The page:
Bridging the empathy gap with VR
It offers an innovative avenue for improving public discourse.
Earlier this year, I moved back home to Canada from the U.S., where I worked as a journalist and covered the contentious 2016 presidential election. Given the online and offline political polarization I’d witnessed — and how an increasingly fragmented media contributed to this divide — I was determined to find solutions.
Then, virtual reality (VR) — often used as the umbrella term for 360 video, computer-generated VR, augmented reality and mixed reality — captured my imagination. Experts have been calling it an “empathy machine” for several years now. That’s why, even though new technologies come and go all the time, VR resonated so strongly with me: I believe it offers an innovative avenue for improving public discourse. How? By helping bridge the empathy gap that exists in America and is encroaching on the rest of the world, Canada included.
After Nov. 8, many Americans realized they were shouting into an online echo chamber that reinforced their own views, but seldom exposed them to others. And amid the rise of fringe news sites, it seems like this divide will only persist.
“Immersive media may succeed where more traditional forms of storytelling have faltered.”
But if one of journalism’s goals is to encourage productive public debate, then immersive media may succeed where more traditional forms of storytelling have faltered. Although there hasn’t been enough research to conclude that VR can permanently transform views or behaviours, some studies suggest that it can help people look at a situation from a different perspective and act accordingly. For example, in one study, participants who experienced a virtual simulation of schizophrenia and read about the disorder had more empathy than those who did the reading but didn’t use the simulator.
Experiencing something first-hand through an immersive video will likely resonate more than reading a personal account of the same situation. In journalism, it’s a powerful way to get someone to connect with an unfamiliar story and consider other perspectives.
One notable example is The New York Times’ “The Displaced,” a 360 video that follows the experiences of three children uprooted by conflict. The author of a new paper, titled “Can Immersive Journalism Enhance Empathy?” (subscription required), suggests that “The Displaced” gives viewers “a deeper view of the children’s personality and emotions” and therefore encourages feelings of empathy towards them.
The rise of immersive journalism feels inevitable, given the recent convergence of media and tech, the declining public trust in media, as well as the growing popularity of personal journalism, which is presented from one person’s perspective — someone for viewers and readers to identify with.
First, VR is an intimate medium for advanced multimedia. It can combine text, video, audio, graphics and animation into one viewing experience, and requires a device (e.g. VR headset/glasses/viewer, mobile phone, computer) for users to consume content. Companies are also continuing to look for ways to lower the cost of VR tech, which is currently hindering mass adoption. Cheaper VR viewing devices are already on the market, from companies like Google and Homido, while Facebook and Microsoft also recently announced new headsets. Second, immersive journalism puts people at the scene, so they can see the story for themselves first-hand. Unlike traditional 2D videos where journalists dictate the narrative flow, viewers have more control because they can choose where to look and move. Third, immersive journalism — like personal journalism — closes the distance between journalist and consumer by enabling the latter to see through the former’s eyes, rather than taking a “voice-of-god” tone.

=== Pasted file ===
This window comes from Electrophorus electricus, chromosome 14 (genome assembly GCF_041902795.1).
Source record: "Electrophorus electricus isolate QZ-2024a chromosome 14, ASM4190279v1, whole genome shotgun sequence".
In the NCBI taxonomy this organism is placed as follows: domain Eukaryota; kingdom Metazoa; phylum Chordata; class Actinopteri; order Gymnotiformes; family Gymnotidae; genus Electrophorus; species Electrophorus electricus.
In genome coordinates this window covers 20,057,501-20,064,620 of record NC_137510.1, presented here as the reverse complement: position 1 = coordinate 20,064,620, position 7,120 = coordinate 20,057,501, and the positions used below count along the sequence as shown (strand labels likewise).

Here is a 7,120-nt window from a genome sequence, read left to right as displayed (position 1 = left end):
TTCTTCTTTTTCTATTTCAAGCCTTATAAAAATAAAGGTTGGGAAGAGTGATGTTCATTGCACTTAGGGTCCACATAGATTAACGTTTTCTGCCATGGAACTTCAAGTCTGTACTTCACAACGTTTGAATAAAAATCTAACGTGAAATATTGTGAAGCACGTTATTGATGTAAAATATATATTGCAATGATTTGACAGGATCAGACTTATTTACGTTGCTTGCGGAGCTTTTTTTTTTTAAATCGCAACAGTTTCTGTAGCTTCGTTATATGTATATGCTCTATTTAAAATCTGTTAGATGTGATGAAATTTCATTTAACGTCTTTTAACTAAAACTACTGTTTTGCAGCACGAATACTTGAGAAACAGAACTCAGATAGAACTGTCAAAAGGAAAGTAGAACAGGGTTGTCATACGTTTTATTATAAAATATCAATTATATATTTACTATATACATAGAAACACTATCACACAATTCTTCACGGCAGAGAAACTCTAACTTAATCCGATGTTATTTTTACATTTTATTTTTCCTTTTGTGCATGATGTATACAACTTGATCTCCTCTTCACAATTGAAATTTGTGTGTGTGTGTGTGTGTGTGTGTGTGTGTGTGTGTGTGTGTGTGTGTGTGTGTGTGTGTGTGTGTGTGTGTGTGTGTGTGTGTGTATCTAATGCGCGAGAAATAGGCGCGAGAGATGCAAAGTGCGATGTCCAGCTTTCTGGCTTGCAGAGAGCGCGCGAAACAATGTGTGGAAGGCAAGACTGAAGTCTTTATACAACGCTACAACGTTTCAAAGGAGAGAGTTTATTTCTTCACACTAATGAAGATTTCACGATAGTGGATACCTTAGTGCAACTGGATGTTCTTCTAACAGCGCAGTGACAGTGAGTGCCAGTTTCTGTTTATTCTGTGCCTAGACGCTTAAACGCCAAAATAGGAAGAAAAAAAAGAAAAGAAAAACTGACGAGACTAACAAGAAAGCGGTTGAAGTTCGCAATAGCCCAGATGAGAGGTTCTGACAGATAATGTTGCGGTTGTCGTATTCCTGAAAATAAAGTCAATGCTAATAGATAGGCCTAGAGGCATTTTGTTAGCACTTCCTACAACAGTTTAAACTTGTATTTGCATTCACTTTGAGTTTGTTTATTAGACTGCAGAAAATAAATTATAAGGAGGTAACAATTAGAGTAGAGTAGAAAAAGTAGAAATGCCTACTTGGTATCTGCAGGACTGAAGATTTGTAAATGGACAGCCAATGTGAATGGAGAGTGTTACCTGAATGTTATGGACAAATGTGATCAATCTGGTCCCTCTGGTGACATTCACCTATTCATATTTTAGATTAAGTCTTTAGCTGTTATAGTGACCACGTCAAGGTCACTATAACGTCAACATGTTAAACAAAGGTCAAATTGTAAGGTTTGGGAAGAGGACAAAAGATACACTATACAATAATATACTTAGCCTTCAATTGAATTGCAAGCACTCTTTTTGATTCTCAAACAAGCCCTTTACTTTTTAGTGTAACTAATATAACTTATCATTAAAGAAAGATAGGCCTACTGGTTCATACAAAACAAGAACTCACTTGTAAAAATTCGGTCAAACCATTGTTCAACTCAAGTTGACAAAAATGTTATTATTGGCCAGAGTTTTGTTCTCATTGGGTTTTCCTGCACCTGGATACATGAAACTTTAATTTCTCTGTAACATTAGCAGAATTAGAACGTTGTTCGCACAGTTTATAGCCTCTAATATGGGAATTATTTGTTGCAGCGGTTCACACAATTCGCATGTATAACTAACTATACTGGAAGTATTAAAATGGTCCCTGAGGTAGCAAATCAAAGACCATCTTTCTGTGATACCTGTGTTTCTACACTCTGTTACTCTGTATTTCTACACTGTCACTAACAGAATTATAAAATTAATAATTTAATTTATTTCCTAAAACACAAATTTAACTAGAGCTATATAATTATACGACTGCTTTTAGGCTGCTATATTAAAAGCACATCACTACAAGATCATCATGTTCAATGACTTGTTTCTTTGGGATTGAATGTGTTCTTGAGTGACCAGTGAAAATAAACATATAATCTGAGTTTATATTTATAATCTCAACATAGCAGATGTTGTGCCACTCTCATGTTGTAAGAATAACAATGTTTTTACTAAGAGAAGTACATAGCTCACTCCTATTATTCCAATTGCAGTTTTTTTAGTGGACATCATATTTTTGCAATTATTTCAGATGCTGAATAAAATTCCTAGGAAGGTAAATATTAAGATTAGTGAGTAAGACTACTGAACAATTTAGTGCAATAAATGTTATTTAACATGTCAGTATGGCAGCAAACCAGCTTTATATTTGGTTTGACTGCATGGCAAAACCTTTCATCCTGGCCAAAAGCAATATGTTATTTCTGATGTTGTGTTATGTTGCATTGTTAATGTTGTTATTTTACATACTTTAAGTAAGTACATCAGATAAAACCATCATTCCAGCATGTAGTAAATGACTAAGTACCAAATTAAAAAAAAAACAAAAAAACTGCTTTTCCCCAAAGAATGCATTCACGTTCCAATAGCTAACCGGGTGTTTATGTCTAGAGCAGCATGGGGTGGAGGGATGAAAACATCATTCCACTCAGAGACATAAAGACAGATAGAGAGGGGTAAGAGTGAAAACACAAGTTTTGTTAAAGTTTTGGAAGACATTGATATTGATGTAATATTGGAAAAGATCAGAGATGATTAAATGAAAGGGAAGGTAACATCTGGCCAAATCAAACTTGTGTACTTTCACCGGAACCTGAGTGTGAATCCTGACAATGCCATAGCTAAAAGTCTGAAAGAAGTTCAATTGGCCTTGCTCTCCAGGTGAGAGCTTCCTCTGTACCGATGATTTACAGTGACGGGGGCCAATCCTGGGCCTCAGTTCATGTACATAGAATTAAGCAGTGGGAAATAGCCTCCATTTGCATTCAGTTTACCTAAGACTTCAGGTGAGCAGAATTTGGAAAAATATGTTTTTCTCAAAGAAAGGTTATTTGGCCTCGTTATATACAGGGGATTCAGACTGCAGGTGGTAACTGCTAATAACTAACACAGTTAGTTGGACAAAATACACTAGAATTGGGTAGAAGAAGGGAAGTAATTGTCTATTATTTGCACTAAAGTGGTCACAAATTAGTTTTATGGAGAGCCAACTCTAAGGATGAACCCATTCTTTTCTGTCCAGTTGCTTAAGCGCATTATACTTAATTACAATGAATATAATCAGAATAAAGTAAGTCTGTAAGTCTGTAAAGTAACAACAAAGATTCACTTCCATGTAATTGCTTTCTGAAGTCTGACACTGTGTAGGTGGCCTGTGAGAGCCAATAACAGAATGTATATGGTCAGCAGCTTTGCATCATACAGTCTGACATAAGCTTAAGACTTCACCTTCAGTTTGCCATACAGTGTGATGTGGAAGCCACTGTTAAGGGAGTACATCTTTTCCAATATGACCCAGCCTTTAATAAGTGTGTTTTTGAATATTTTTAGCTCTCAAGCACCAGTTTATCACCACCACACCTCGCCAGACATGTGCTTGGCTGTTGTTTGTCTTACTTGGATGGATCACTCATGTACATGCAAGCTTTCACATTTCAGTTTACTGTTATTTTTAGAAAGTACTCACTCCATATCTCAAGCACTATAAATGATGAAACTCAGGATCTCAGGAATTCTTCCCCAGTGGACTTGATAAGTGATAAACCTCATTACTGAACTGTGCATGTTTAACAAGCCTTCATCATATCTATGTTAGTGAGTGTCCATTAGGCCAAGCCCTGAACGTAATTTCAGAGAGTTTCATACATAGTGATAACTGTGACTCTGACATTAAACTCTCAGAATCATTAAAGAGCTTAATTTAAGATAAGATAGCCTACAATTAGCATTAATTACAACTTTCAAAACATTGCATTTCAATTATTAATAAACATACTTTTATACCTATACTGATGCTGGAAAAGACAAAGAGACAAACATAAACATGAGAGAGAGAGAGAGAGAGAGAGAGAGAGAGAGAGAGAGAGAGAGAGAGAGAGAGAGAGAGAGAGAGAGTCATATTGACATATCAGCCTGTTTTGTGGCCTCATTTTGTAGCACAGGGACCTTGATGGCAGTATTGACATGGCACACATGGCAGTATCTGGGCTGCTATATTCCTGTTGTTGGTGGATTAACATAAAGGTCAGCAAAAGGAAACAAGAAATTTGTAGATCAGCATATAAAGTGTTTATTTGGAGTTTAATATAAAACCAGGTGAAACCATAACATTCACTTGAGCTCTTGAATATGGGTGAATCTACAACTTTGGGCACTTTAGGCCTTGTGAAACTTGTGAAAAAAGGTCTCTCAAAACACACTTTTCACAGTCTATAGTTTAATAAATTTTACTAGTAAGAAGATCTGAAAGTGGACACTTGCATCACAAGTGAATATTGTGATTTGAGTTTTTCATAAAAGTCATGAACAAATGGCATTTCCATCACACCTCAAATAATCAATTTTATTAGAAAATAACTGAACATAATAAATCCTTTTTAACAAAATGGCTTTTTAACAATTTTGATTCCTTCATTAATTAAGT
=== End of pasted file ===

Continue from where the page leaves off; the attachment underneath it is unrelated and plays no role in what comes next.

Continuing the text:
“VR technology supports the way we approach reporting at Discourse.”
The most exciting aspect of immersive journalism is that there are no established rules yet. For the first time ever, journalists have to think like UX designers when shooting VR videos since users are the ones in the driver’s seat. The format also sparks ethical debates, including whether or not it's okay to photoshop a tripod or cameraperson out of a 360 video, or whether or not sensitive topics, like sexual assault, should be avoided since the technology can engender such extreme empathy and could trigger some viewers. There are also health concerns, such as motion sickness, associated with using the technology.
As with all new tech, VR has room to grow, and journalists must use it responsibly. Robert Hernandez, an immersive journalism leader and professor at USC Annenberg, says the biggest threat to VR is gimmicky content. That’s why journalists should be proactive in producing high-quality immersive content before VR gets “hijacked,” he told me.
When harnessed effectively, though, VR technology supports the way we approach reporting at Discourse. It can enable us to experiment with a new journalistic format, help us rebuild trust in media among readers during a time when trust is particularly low and set the table for conversation among people who might not typically see eye to eye. With VR still an underdeveloped medium in journalism, we’re excited to explore its potential in our work soon.